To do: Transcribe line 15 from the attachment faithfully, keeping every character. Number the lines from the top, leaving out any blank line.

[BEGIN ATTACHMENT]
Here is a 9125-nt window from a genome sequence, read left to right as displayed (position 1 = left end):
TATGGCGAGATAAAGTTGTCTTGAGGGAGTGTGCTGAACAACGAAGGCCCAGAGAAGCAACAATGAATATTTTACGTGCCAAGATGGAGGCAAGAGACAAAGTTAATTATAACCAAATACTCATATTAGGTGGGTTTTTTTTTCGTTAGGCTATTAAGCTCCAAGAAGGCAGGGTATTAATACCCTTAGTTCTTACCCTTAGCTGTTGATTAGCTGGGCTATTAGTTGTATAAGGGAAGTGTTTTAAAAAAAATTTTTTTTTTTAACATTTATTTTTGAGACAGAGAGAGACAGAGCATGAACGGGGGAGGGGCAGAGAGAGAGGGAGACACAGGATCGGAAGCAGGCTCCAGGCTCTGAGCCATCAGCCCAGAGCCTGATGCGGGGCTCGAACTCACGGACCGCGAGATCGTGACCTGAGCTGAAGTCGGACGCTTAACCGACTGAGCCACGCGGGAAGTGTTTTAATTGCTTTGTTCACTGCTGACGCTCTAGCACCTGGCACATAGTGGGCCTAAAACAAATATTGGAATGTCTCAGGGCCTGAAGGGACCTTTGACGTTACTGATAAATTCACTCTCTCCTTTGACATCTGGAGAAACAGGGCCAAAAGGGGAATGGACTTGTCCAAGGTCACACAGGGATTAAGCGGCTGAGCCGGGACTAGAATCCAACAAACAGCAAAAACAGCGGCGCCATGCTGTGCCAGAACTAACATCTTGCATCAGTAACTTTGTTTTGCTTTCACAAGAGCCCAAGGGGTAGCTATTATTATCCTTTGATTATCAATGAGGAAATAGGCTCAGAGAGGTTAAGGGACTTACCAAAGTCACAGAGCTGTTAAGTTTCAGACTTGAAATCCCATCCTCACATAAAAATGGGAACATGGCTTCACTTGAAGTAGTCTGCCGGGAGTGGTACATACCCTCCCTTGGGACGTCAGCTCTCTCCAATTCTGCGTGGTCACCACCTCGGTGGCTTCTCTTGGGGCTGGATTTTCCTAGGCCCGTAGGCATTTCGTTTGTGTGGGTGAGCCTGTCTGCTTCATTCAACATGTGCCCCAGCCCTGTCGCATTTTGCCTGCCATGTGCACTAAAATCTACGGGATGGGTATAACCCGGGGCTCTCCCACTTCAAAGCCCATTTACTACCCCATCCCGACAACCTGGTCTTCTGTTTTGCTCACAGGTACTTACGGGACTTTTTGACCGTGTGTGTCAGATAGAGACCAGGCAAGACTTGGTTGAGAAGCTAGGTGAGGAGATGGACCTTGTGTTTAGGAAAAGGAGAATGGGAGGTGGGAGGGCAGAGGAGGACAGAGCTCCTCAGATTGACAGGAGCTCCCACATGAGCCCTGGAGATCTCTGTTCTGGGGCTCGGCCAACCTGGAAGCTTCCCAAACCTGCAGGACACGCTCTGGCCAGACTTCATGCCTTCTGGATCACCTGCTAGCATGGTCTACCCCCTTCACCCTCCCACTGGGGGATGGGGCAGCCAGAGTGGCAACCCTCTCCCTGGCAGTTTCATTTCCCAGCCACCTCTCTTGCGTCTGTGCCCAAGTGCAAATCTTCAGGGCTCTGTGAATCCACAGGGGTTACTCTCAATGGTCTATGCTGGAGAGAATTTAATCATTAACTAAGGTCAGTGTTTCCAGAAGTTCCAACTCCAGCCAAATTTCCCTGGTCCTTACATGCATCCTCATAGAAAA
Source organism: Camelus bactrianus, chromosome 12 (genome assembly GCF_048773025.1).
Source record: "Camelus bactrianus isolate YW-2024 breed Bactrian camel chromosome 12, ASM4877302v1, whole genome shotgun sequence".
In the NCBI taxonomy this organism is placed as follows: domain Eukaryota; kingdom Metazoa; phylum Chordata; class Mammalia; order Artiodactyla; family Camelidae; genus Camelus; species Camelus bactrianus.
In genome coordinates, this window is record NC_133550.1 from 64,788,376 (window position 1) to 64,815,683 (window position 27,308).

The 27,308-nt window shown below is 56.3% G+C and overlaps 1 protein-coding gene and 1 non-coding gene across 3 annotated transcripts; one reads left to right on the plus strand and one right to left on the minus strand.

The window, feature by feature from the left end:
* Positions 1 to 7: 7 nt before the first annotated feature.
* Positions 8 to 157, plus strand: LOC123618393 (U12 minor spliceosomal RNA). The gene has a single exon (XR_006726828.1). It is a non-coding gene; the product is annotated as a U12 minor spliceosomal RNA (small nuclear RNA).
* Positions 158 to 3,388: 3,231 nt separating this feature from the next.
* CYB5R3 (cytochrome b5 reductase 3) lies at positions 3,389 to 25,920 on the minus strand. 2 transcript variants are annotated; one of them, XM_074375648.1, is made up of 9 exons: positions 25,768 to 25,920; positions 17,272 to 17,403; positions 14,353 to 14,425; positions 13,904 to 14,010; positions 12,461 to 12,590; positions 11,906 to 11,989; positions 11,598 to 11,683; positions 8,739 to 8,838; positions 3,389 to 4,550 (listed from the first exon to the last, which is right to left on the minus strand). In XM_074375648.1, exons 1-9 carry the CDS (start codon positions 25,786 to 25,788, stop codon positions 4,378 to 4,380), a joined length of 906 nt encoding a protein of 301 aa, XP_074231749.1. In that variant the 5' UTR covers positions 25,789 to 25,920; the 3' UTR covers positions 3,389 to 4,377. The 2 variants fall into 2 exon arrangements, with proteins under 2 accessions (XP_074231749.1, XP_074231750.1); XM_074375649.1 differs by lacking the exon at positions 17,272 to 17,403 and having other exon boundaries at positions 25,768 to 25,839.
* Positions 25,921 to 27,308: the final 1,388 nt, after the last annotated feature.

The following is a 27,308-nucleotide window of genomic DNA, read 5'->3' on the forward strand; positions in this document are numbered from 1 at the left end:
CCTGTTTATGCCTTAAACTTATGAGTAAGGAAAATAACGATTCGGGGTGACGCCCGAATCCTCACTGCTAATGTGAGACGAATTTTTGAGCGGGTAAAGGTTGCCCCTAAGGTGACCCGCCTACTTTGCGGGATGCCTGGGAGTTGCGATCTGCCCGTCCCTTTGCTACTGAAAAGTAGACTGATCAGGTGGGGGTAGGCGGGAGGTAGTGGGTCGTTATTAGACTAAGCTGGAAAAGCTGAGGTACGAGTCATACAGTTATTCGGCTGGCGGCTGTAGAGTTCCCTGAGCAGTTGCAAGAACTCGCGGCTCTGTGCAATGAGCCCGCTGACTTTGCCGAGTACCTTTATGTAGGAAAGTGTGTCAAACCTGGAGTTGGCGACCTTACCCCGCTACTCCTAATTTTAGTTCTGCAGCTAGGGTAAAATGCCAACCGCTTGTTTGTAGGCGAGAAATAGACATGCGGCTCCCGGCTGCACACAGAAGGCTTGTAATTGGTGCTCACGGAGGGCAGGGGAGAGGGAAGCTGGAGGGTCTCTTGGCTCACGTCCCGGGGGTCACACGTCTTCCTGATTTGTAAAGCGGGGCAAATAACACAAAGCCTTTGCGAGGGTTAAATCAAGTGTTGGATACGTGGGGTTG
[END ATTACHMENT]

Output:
CCTGTTTATGCCTTAAACTTATGAGTAAGGAAAATAACGATTCGGGGTGACGCCCGAATCCTCACTGCTAATGTGAGACGAATTTTTGAGCGGGTAAAGGTTGCCCCTAAGGTGACCCGCCTACTTTGCGGGATGCCTGGGAGTTGCGATCTGCCCGTCCCTTTGCTACTGAAAAGTAGACTGATCAGGTGGGGGTAGGCGGGAGGTAGTGGGTCGTTATTAGACTAAGCTGGAAAAGCTGAGGTACGAGTCATACAGTTATTCGGCTGGCGGCTGTAGAGTTCCCTGAGCAGTTGCAAGAACTCGCGGCTCTGTGCAATGAGCCCGCTGACTTTGCCGAGTACCTTTATGTAGGAAAGTGTGTCAAACCTGGAGTTGGCGACCTTACCCCGCTACTCCTAATTTTAGTTCTGCAGCTAGGGTAAAATGCCAACCGCTTGTTTGTAGGCGAGAAATAGACATGCGGCTCCCGGCTGCACACAGAAGGCTTGTAATTGGTGCTCACGGAGGGCAGGGGAGAGGGAAGCTGGAGGGTCTCTTGGCTCACGTCCCGGGGGTCACACGTCTTCCTGATTTGTAAAGCGGGGCAAATAACACAAAGCCTTTGCGAGGGTTAAATCAAGTGTTGGATACGTGGGGTTG